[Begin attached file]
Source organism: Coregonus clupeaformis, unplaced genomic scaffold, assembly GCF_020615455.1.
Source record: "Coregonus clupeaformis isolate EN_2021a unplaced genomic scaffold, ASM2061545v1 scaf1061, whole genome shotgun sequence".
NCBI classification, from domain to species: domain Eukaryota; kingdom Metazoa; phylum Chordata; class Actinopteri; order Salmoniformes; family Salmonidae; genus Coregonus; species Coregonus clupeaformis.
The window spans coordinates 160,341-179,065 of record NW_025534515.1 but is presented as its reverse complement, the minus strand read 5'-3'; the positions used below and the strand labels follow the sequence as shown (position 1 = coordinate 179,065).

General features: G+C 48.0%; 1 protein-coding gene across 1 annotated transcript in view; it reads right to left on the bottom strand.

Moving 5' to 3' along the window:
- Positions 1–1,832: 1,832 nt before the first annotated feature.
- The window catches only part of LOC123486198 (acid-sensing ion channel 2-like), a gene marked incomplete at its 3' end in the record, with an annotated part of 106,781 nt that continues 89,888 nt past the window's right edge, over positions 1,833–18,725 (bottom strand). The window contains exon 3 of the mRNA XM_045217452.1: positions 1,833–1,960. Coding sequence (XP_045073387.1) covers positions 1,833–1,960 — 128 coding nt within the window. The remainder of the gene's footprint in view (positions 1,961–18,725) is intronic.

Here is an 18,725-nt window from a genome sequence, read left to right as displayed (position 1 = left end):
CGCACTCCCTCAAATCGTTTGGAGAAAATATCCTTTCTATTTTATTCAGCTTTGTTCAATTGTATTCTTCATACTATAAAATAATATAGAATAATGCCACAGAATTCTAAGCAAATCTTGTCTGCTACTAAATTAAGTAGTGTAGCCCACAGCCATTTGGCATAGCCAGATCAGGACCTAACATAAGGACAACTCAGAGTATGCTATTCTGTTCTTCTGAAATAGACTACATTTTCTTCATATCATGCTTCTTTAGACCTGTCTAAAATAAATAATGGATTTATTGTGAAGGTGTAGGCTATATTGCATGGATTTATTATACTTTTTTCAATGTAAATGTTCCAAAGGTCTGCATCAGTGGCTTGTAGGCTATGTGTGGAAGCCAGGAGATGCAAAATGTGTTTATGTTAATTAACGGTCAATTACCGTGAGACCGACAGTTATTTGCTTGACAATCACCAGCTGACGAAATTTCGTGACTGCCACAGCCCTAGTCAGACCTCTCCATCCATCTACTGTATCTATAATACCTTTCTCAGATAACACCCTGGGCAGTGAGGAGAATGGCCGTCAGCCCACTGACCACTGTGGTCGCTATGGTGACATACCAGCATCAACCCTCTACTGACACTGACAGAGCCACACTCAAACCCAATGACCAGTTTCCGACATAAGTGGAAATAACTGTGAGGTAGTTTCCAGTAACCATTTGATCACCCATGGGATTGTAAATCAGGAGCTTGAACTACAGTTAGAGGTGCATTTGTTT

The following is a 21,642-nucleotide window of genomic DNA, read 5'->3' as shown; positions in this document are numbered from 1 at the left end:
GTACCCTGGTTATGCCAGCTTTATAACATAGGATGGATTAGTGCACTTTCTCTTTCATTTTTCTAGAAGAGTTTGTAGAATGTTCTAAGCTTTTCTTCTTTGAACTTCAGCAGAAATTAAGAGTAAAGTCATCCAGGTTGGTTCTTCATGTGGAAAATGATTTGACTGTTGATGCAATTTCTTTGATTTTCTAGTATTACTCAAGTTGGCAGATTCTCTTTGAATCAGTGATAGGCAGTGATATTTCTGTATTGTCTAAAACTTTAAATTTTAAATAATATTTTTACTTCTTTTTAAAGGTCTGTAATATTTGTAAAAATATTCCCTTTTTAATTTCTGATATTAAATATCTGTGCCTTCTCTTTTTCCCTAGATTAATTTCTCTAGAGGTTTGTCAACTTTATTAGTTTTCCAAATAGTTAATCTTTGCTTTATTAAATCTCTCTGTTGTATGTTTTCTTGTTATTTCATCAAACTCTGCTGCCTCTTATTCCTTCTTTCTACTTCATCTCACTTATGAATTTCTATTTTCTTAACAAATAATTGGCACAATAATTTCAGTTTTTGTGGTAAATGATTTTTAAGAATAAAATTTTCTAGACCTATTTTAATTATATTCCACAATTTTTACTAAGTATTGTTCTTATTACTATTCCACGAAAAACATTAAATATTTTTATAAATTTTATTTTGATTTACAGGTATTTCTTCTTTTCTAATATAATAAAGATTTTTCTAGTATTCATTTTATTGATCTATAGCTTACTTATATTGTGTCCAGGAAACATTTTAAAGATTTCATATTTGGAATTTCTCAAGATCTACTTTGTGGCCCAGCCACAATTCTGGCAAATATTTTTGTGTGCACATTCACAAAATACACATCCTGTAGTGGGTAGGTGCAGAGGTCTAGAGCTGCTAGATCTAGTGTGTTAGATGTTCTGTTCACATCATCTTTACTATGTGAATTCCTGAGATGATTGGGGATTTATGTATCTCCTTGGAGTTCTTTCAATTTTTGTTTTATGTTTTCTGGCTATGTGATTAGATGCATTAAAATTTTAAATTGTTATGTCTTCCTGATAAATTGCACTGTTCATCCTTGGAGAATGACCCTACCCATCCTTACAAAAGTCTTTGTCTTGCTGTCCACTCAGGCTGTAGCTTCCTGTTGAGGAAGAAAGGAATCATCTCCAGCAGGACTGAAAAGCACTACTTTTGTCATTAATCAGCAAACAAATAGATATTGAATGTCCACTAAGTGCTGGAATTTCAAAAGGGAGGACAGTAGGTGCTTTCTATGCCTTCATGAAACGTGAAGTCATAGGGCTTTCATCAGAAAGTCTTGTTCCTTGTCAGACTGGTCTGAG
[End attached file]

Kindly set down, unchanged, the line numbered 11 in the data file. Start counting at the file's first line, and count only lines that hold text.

The following is a 21,642-nucleotide window of genomic DNA, read 5'->3' as shown; positions in this document are numbered from 1 at the left end: